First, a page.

Outlining your lectures is the first step towards creating your course curriculum. To really make sure you’re providing the best possible learning experience for your students, you’ll want to make sure you’re also adding in practical examples, exercises, and resources that encourage students to engage with your teaching.
In this article we’ll go over how to self-diagnose your course to understand how you’re doing at reinforcing your students’ learning. We’ll talk about more than just adding quizzes, we’ll also go over how to include interaction throughout your course.
We’ll then go over some strategies for updating your clarity and organization -- we’ve broken down that section into The Quick Win and The Full Treatment. Quick Wins are just that -- quick ways to dramatically increase the quality of the student experience in your course. For those dedicated instructors who want to go all-in and take their course to the top tier we’ll go over larger updates in The Full Treatment.
Adding Practical Exercises and Resources
Successful Instructors Do This
Here are some best practices that instructors have used to get students engaging in their course through practical exercises and learning activities:
- Include one practical exercise or activity per section. In each section of your course, include one learning activity (quiz, exercise, project, and/or discussion prompt) that helps a student apply the knowledge covered in that section. For example: you could end a section by offering an assignment students need to perform in the real world and a discussion prompt for them to report on their progress or the results of that assignment.
- Describe how the activity is relevant. Students need to know why they should take a quiz or complete an exercise. Describe how each activity is related to the content and what students should learn from completing it.
- Connect the activity to course goals. Students want to know that an activity is going to help them achieve their goals. Describe how each activity they complete will get them closer to their overall goals in the course. You could do this through a brief video introducing the activity (ex: setting up a quiz with the context for the questions in it), or by describing how the activity connects to the section level goal in the text of the description (ex: “this activity will challenge your ability to apply the concepts you just learned including…”)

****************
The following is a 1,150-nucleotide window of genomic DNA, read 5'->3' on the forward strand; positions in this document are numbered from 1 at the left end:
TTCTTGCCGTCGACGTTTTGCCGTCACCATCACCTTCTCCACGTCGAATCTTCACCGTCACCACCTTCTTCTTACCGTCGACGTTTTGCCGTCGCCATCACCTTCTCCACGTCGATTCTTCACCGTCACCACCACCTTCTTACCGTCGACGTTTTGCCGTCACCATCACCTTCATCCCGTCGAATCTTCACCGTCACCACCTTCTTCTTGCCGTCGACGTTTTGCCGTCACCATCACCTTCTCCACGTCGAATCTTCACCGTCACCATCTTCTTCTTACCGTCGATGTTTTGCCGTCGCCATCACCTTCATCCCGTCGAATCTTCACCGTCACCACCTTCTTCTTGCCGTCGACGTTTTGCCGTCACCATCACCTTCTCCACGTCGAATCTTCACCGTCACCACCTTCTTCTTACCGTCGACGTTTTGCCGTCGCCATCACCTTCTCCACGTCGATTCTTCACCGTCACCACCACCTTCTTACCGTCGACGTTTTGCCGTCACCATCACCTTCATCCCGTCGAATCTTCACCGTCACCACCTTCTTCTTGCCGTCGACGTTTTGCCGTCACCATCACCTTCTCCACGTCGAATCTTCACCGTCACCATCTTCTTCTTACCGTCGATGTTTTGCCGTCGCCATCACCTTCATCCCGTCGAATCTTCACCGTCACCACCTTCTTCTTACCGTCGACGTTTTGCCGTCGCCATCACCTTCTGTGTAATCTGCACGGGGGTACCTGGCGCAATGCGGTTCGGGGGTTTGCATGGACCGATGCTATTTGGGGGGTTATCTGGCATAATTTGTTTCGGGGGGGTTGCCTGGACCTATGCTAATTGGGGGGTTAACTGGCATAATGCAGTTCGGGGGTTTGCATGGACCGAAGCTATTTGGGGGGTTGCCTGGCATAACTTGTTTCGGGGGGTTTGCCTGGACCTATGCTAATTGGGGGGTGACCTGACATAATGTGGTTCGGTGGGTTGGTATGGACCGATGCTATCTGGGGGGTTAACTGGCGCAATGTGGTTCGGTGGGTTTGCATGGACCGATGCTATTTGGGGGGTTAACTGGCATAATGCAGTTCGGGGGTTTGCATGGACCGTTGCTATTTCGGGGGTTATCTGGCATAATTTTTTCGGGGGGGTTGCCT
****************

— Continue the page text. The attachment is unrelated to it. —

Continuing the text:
- Provide all needed resources for each activity. One of the biggest complaints students have is when they don’t have the right resources for completing a project or exercise. Avoid this by providing all needed resources for students to easily start and complete each exercise. If the activity you’re providing is a quiz, stick with multiple choice questions and always include the feedback for each answer a student can select.
If you’re already doing these, great job! If you’d like to try them out or make improvements to your course in this area, here are a couple options for you.
The Quick Win (2 hours or Less)
- Think about your course and what it covers. Do you already have learning activities that students don't know about? Are there 1-2 projects students could do as part of taking or completing your course?
- If you already have some quizzes, practical exercises, or other activities in your course, let students know about them and how they will help in your introductory lectures.
- If you don't have any yet, think of 1 or 2 ways that students could demonstrate they’d learned what you taught them in the course. For example, in one of your videos you could ask them to go out into the world and apply what they’ve learned, then have them start a discussion with what they discovered.
- Give them all the resources they would need to complete the exercise (ex: a spreadsheet of data in an Excel course, an image to manipulate in a photoshop course, or a series of poses to practice in a Yoga course)
- Make a new introductory video where you describe the activities you came up with above, why they are relevant to the course, and how students can get the most out of them.
The Full Treatment (Address the Majority of Student Concerns)
- For each section in your course, create a practical exercise that prompts the student to apply what they learned within a quiz, a project, or discussion.
- Use the steps listed above or ask your fellow instructors in the Udemy Studio if you want some inspiration in coming up with these.
Getting a Head Start on Your Next Course
Want to make it easier on yourself to design learning activities in your next course? Use this article to help you craft awesome learning activities students will appreciate and make sure to check out our Reinforced Learning: Quality Standards article as well.